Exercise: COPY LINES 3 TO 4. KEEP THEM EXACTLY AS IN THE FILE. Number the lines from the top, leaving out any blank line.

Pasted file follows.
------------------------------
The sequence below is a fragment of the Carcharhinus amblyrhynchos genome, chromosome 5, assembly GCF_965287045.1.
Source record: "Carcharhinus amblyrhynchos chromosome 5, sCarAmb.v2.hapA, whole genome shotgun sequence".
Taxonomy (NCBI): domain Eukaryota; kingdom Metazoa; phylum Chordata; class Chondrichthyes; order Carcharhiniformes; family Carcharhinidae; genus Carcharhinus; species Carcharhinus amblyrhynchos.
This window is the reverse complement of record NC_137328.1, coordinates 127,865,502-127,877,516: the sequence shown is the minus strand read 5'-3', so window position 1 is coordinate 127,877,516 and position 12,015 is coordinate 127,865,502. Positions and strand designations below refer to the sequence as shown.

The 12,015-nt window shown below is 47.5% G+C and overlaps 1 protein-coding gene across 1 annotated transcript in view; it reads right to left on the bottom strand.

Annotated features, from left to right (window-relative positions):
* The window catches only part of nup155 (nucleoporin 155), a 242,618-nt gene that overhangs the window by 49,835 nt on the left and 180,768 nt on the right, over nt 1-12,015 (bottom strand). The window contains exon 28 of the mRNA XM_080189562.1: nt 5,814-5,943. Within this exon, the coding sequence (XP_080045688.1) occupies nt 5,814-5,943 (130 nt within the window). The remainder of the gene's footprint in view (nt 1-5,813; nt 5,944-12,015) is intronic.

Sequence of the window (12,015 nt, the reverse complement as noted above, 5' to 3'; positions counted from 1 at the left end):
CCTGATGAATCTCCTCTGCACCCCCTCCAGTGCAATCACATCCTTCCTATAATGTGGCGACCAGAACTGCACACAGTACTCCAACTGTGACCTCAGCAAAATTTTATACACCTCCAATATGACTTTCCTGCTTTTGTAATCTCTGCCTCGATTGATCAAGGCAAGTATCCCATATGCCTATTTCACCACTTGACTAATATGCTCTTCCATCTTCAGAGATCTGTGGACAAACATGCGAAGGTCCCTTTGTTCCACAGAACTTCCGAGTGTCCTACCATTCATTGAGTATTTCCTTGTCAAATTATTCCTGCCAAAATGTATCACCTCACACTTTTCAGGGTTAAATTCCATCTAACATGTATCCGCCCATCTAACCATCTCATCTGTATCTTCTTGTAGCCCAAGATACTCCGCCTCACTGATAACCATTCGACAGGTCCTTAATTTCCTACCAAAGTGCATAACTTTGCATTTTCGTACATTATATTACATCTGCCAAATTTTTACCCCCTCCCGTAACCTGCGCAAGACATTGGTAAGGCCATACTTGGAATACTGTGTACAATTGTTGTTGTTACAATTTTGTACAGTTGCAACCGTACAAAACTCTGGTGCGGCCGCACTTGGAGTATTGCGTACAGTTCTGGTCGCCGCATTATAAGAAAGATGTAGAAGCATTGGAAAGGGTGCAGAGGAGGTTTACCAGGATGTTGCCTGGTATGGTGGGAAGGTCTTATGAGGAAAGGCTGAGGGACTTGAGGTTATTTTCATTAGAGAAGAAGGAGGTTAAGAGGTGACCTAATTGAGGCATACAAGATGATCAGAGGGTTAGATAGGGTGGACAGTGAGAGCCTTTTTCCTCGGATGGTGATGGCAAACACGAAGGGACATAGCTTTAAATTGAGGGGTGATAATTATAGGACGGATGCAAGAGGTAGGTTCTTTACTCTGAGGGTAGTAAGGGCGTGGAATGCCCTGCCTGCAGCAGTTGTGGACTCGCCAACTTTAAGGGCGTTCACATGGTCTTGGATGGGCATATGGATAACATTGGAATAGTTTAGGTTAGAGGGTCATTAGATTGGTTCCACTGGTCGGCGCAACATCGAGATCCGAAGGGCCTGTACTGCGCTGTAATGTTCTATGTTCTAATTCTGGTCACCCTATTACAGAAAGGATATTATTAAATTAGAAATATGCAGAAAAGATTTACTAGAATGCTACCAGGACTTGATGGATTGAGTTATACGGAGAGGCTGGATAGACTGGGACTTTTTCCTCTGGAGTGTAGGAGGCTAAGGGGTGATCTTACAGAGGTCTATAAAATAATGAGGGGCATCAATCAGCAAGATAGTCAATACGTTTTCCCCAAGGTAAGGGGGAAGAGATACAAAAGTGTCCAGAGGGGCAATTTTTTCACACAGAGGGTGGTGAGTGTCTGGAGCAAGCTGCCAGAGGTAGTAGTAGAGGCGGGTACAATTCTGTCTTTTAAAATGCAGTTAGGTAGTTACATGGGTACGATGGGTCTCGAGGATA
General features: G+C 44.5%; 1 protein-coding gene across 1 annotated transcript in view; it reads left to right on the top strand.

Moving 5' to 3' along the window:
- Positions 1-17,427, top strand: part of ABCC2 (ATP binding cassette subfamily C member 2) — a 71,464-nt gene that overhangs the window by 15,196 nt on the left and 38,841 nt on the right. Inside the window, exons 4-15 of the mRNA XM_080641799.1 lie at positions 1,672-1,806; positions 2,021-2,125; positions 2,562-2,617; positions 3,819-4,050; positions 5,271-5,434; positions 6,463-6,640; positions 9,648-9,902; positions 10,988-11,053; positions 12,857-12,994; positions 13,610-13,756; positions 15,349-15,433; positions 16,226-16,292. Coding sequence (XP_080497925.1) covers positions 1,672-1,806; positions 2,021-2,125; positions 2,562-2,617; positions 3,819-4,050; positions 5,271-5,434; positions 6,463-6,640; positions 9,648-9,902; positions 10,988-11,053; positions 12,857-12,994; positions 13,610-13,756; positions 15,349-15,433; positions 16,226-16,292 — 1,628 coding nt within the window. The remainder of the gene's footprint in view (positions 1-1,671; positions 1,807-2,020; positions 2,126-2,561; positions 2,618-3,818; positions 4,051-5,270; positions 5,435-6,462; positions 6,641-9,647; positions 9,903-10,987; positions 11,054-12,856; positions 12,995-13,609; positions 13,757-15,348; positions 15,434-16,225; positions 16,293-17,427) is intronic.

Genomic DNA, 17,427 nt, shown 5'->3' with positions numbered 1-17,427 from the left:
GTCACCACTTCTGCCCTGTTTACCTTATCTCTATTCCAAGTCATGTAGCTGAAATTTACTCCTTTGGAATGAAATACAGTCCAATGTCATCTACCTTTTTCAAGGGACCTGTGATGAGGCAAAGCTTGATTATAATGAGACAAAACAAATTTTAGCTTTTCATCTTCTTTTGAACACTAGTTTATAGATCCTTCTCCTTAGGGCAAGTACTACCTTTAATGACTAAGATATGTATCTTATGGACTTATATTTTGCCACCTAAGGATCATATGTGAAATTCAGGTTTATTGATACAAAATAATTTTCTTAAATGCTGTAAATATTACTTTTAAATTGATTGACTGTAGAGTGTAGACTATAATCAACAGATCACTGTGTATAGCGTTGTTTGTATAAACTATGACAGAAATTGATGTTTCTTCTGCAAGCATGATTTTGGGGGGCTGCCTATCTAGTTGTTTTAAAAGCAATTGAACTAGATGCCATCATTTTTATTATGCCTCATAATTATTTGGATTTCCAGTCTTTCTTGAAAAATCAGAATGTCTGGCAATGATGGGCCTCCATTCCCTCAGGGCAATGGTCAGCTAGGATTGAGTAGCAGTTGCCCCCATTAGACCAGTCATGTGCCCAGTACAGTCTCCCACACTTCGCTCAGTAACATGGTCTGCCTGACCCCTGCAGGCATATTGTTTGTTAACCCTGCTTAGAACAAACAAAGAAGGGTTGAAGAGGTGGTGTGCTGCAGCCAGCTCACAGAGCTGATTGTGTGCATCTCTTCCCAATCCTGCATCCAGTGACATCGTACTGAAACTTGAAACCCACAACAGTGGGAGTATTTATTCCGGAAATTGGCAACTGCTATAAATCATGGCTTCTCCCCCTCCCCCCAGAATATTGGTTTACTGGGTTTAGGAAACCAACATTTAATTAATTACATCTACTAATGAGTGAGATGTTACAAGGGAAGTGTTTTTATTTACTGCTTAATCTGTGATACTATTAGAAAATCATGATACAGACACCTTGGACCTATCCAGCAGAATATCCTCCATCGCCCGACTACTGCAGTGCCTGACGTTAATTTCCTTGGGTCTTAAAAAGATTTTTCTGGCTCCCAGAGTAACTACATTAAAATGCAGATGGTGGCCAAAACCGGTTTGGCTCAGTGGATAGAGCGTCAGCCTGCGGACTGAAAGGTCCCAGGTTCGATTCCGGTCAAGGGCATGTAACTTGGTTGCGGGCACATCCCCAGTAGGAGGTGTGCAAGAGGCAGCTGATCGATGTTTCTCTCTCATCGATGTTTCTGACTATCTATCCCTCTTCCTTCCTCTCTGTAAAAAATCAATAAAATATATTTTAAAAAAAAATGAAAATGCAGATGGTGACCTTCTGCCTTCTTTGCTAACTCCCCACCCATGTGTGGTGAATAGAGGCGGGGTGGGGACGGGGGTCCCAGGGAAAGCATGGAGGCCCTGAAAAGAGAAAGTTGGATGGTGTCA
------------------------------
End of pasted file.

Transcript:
Taxonomy (NCBI): domain Eukaryota; kingdom Metazoa; phylum Chordata; class Chondrichthyes; order Carcharhiniformes; family Carcharhinidae; genus Carcharhinus; species Carcharhinus amblyrhynchos.
This window is the reverse complement of record NC_137328.1, coordinates 127,865,502-127,877,516: the sequence shown is the minus strand read 5'-3', so window position 1 is coordinate 127,877,516 and position 12,015 is coordinate 127,865,502. Positions and strand designations below refer to the sequence as shown.